On descriptive ethics


Authors
Andrew Boucher
University of Exeter
Abstract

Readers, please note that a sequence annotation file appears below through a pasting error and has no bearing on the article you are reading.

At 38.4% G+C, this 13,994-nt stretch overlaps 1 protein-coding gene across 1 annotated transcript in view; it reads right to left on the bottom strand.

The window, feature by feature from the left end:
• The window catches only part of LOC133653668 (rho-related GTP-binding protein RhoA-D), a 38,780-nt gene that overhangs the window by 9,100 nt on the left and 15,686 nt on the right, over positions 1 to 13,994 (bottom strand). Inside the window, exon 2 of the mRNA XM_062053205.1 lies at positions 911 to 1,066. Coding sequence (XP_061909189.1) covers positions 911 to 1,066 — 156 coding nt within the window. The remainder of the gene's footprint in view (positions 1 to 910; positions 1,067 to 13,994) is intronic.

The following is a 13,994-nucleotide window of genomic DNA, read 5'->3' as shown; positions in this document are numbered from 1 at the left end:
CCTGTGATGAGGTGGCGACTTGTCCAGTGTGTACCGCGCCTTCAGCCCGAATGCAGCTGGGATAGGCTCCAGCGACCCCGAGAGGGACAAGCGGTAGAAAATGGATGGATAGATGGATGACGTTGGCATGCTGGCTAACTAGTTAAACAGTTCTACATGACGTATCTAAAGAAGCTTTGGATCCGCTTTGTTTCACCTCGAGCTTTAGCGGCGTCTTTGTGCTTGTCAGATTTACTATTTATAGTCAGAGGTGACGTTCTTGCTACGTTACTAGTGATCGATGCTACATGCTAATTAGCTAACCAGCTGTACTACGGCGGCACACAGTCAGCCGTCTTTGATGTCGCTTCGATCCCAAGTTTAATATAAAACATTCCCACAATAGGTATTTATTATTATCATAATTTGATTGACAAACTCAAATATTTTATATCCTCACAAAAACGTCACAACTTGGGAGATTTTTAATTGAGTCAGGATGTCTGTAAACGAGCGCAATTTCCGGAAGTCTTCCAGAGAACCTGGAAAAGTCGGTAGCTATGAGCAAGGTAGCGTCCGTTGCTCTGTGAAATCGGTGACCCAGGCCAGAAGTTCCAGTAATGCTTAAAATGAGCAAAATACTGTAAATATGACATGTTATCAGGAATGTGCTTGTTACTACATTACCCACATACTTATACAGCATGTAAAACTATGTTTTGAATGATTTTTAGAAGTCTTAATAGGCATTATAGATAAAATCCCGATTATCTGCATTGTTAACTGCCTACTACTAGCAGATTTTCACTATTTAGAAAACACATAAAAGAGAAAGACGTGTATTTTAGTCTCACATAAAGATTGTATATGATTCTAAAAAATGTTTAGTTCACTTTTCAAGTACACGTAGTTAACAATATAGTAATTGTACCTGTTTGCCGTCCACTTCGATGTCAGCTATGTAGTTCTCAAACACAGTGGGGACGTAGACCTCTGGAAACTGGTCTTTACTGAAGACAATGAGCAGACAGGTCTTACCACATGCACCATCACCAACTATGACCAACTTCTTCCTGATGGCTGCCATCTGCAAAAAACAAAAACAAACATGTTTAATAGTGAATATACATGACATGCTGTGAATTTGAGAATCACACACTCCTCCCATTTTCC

In its descriptive sense ethical language allows one to make assertions, which like other assertions may be true or not. “One should not torture,” descriptively, makes an assertion about torture - that it is an act that one should not do. While the peculiar force of ethical language comes from its overloading of different types of uses - descriptive, imperative, and emotive -, our concern here will be with the descriptive. Many of our assertions will focus on the English word ʻshould,ʼ although mutatis mutandi they hold as well for other ethical terms, such as ʻjust.ʼ..
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